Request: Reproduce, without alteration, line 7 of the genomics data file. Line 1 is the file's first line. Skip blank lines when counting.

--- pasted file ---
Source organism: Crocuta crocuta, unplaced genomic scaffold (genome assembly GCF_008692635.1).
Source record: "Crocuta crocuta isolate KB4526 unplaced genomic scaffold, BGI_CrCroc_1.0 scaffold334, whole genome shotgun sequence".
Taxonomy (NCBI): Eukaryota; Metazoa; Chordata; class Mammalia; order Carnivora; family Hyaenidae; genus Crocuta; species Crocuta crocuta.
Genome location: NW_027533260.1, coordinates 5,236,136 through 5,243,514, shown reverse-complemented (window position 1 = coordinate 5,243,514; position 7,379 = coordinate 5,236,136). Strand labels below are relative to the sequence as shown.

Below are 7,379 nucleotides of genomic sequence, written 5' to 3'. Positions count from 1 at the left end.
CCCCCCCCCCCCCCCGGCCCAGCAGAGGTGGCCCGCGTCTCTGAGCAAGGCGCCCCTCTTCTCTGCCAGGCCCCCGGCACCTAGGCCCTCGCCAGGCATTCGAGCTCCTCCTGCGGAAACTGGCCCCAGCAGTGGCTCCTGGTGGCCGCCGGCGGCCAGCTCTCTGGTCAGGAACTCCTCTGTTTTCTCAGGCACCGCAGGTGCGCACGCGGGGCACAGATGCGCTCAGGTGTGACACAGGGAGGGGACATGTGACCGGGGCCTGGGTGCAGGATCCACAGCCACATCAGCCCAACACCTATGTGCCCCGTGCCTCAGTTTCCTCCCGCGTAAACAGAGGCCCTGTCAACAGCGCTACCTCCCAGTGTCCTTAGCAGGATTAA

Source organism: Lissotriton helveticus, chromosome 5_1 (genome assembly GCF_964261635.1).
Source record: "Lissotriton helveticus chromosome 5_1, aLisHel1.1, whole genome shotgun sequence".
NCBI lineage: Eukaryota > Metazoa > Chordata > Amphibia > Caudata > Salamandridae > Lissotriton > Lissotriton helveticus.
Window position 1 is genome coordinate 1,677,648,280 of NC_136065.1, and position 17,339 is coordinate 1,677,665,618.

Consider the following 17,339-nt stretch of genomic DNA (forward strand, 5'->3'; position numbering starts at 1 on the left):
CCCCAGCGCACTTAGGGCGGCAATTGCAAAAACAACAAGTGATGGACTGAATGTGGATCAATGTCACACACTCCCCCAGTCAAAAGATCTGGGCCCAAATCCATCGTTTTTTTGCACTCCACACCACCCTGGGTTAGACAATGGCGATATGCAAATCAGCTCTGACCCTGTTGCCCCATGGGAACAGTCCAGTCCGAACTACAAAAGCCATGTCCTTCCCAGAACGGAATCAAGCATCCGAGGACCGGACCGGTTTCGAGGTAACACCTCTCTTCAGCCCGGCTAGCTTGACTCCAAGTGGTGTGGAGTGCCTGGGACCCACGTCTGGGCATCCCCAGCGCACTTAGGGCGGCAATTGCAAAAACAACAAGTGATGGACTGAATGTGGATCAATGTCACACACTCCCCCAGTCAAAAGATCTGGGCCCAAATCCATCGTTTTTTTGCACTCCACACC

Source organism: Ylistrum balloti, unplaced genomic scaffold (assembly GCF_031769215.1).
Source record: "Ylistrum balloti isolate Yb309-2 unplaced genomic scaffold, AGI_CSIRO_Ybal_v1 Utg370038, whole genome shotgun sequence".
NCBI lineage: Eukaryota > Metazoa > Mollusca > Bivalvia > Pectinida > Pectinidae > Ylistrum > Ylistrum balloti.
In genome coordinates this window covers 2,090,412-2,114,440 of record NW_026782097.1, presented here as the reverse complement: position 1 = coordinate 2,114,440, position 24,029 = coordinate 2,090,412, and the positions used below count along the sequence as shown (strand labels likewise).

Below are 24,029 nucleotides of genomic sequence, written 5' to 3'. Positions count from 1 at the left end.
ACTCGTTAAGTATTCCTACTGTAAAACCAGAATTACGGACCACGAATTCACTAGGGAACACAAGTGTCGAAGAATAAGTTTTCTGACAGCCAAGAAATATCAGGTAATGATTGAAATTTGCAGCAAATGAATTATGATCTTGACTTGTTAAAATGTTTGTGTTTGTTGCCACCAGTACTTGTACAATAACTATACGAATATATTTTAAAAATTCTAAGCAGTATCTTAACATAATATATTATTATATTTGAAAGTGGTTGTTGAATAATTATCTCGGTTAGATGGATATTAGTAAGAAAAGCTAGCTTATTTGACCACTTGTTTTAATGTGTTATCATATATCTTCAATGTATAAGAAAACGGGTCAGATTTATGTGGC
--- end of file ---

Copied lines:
Source organism: Lissotriton helveticus, chromosome 5_1 (genome assembly GCF_964261635.1).